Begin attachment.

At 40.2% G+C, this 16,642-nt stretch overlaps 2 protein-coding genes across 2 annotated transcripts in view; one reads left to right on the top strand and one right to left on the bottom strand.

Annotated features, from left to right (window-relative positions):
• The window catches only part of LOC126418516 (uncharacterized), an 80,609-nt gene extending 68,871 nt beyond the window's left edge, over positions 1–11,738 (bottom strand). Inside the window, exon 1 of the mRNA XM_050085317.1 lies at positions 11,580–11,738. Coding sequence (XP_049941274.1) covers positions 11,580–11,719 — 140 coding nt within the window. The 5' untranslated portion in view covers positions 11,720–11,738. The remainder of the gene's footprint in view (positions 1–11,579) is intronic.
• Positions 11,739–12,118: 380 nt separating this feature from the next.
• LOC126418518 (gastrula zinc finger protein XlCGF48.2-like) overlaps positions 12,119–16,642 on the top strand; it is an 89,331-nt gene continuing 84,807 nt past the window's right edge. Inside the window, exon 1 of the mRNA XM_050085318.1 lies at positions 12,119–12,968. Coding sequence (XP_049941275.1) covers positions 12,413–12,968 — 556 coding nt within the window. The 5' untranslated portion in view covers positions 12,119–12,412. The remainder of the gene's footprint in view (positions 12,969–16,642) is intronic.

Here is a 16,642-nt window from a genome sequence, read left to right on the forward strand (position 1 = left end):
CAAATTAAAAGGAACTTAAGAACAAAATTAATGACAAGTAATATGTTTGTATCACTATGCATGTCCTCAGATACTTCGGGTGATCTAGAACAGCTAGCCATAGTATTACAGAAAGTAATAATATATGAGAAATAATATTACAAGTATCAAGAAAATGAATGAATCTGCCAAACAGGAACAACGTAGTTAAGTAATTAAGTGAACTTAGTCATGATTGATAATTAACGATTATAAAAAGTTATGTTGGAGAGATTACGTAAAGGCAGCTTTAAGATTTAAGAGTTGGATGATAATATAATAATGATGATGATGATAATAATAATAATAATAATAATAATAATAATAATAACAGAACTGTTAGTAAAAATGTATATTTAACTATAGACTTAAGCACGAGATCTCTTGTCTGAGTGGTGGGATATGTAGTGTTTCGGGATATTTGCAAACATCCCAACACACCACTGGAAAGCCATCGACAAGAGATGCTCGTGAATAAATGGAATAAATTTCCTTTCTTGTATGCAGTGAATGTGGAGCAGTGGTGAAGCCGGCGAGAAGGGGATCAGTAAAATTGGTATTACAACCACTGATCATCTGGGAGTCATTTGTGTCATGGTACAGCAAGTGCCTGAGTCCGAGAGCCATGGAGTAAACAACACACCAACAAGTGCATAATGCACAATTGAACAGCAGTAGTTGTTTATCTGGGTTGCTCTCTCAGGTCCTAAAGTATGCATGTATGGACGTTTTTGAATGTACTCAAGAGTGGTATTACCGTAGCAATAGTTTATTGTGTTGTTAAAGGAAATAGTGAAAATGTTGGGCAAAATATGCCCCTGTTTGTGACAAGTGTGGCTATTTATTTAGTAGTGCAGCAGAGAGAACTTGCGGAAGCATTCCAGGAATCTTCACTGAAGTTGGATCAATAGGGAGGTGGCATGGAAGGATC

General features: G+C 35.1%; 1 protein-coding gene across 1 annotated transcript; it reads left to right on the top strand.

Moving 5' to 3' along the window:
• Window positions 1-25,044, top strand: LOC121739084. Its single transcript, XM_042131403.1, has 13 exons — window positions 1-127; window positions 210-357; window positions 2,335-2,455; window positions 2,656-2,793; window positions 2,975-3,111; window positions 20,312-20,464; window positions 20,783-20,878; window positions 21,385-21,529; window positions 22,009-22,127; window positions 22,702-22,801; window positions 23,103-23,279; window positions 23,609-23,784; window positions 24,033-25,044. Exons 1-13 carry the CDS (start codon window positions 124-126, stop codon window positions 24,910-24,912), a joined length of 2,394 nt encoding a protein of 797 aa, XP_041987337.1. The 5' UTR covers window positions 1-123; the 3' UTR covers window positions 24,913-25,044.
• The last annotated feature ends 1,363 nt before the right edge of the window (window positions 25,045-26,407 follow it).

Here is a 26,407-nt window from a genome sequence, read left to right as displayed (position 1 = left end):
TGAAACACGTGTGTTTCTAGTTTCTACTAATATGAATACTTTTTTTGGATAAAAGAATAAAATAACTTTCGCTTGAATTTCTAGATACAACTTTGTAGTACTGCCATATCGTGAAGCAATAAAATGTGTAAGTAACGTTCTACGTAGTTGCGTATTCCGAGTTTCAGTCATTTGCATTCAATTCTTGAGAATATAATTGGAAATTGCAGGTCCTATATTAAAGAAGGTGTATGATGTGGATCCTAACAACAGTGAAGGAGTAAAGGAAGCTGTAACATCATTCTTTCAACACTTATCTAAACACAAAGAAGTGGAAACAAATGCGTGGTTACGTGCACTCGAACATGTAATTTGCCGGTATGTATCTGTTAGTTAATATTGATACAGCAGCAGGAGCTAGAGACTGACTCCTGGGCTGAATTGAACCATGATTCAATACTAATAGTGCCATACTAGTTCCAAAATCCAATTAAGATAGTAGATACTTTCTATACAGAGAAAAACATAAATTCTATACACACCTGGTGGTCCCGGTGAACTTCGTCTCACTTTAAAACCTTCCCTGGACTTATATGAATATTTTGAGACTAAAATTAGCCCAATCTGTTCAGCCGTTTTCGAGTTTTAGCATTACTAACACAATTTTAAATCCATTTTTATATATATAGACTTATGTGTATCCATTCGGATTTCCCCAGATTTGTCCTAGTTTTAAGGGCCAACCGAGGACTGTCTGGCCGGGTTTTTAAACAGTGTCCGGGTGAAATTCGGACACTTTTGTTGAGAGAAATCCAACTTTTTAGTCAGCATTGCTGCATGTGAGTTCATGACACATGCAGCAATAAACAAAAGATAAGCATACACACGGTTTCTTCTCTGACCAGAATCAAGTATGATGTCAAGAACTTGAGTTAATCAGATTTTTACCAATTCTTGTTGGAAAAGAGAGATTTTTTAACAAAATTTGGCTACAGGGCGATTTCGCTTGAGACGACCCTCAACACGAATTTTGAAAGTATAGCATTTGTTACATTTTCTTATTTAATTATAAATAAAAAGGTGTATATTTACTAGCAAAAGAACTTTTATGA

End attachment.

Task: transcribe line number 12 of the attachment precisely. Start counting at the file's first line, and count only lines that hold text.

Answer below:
Here is a 26,407-nt window from a genome sequence, read left to right as displayed (position 1 = left end):